Let's talk about sex, says The Sessions. This independent comedy-drama—adapted by writer-director Ben Lewin from Mark O'Brien's non-fiction essay "On Seeing a Sex Surrogate"—gets it right, in the essence of its true story as well as the social discomforts surrounding disability and sane discussion of sexuality.
U.C. Berkeley grad O'Brien (played in the film by the extraordinary John Hawkes) begins the film as a 38-year-old virgin. As in The 40-Year-Old Virgin, this is a recipe for gentle comedy edged with melancholy, but the hero of The Sessions seemingly has greater cause for despair, since he spends most of his waking hours at home in an iron lung (the result of childhood polio).
A poet and writer blessed and cursed with curiosity, Mark researches a piece on the sexual activity of disabled folks and, in the process, shames himself into action. His innocent, abrupt declarations of love have thus far been unreciprocated, so Mark considers getting professional help, which leads him to sex surrogate Cheryl Cohen Greene (Helen Hunt).
Cheryl doesn't stand on ceremony, though there's a practiced demeanor in her friendly professionalism, a wise caution meant to forestall "typical transference behavior" as she coaches her client through "body awareness exercises" and sexual acts with her. She sets a limit of six sessions: enough to give Mark sexual experience and confidence, but not enough to get in too deep, emotionally speaking. After all, Cheryl has a husband (Adam Arkin) at home.
All the while, Mark confides in local Catholic priest Father Brendan (William H. Macy), from whom Mark hopes he will get humane extra-papal permission for his sexual odyssey. These scenes at times take The Sessions into jokey territory, but they also underline the real Mark's need for affirmation and his faith ("I'm definitely a true believer," he explains, "but I believe in a God with a sense of humor").
The Sessions finds firm ground in its exquisitely naturalistic sex scenes that provide a twist on the usual patient-therapist relationship (giving new meaning to "bedside manner") while also exploring male-female friendship and a kind of spiritual love that, while easily confused with romance—and not only by the sheltered Mark—transcends it (also, three cheers for approaching sex in a realistic and literally shameless manner).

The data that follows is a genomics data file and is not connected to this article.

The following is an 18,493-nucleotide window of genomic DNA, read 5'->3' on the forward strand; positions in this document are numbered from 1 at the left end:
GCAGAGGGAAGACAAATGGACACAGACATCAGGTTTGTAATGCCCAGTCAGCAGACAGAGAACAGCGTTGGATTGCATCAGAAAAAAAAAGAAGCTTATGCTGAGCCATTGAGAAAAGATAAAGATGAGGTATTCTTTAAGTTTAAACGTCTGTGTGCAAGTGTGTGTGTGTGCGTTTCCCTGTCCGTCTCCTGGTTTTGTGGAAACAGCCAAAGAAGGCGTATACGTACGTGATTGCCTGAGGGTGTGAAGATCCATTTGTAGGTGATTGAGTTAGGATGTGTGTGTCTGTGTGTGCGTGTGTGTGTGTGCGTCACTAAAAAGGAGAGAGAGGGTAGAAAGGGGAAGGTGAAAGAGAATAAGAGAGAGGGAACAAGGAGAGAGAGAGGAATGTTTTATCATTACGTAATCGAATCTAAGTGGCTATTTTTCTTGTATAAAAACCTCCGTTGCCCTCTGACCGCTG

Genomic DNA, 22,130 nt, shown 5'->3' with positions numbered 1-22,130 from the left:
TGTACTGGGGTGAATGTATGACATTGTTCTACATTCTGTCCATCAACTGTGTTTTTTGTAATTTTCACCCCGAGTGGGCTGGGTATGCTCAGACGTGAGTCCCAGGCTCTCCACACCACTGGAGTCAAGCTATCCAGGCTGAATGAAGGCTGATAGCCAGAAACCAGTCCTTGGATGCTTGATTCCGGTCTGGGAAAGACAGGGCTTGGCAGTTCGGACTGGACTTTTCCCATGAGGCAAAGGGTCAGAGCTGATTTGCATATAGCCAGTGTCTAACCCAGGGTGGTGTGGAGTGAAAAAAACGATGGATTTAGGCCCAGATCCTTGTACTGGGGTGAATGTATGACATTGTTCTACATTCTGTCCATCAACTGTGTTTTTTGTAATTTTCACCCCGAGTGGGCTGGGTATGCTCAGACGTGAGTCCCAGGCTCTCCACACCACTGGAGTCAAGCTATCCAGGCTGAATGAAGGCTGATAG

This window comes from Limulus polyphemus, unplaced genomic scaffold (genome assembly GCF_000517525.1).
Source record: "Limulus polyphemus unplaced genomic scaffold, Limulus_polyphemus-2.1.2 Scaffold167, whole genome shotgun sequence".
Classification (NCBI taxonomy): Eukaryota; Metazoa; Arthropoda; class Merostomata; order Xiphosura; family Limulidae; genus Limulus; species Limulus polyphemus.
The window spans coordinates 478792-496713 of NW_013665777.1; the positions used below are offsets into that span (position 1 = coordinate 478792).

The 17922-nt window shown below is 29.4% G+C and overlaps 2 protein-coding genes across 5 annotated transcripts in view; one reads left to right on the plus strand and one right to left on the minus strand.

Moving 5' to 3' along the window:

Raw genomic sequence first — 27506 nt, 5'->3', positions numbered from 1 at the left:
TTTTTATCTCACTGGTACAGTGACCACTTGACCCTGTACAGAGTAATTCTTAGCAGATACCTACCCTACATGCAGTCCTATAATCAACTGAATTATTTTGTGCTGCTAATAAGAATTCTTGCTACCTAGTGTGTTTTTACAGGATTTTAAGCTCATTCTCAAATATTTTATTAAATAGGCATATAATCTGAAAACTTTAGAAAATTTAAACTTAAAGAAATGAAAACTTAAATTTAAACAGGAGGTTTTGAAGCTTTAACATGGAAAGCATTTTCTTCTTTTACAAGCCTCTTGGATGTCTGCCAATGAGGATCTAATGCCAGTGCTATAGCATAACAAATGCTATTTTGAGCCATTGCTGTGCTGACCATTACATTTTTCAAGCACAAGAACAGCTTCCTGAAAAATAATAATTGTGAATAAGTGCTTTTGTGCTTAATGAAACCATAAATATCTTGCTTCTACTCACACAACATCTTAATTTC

With the benefit of Jessica Yu's Oscar-winning short doc "Breathing Lessons" as a resource, Hawkes crawls into O'Brien's skin, changing the timbre of his voice and painfully contorting his body but more importantly feeling each emotional ache; going toe to toe, Hunt subtly teases out her every emotional reaction to Mark's naked soulfulness. Speaking of naked, The Sessions finds both leads frequently in the buff, upping the frankness ante from the sexual therapy in this summer's Hope Springs.
As with that film, this one will meet many people where they live, disabled or otherwise. In a way, The Sessions fits the bill of a conventionally inspirational Hollywood picture about a disabled person overcoming adversity, but the film's Mark (and the real one) would no doubt reject such reduction. It's the story of a man, one who feels he doesn't deserve love and will never get it, but discovers he's wrong. You don't need an iron lung to make that story inspirational...but it helps.
[This review first appeared in Palo Alto Weekly.]
Fox brings The Sessions to home video in a Blu-ray + Ultraviolet special edition with great A/V specs and special features adding up to about half an hour of material. The hi-def digital-to-digital transfer offers brilliant image quality, nothing less than perfection for the format. Sharp and richly colorful, with proper black level and contrast, the image yields excellent detail and palpable textures. Likewise, one couldn't ask for more from the definitive, lossless DTS-HD Master Audio 5.1 surround mix, which accurately recreates the theatrical aural experience: it's a humble one, to be sure, given the film's few sonic demands. There's a bit of ambience when called for, but mostly the mix is about front-and-center dialogue, presented with crystal clarity.
Two "Deleted Scenes" (3:34, HD) don't amount to much, but they do provide a bit of insight into the editing process, in tightening (a mother-son moment) and tone (a dream sequence out of character for the film).
"Writer/Director Ben Lewin Finds Inspiration" (4:01, HD) gathers comments from Lewin and the actors about the process of intiating and making the film.
"John Hawkes Becomes Mark O'Brien" (4:26, HD) gives Hawkes an opportunity to describe his Method-y approach to playing O'Brien.
"Helen Hunt as the Sex Surrogate" (4:13, HD) lets Hunt hit her talking points about meeting the woman she plays and coming to an understanding of her role.
"A Session with the Cast" (3:50, HD) amounts to an EPK, with clips and talking heads.
"The Women Who Loved Mark O'Brien" (4:24, HD) allows the female cast to weigh in on their characters and their relationships with Mark, while a "Theatrical Trailer" (2:26, HD) rounds out the bonuses.
Panasonic Viera TC-P55VT30 55" Plasma 1080p 3D HDTV
Oppo BDP-93 Universal Network 3D Blu-ray Disc Player
Denon AVR2112CI Integrated Network A/V Surround Receiver
Pioneer SP-BS41-LR Bookshelf Speaker (2)
Pioneer SP-C21 Center Speaker
Pioneer SW-8 Subwoofer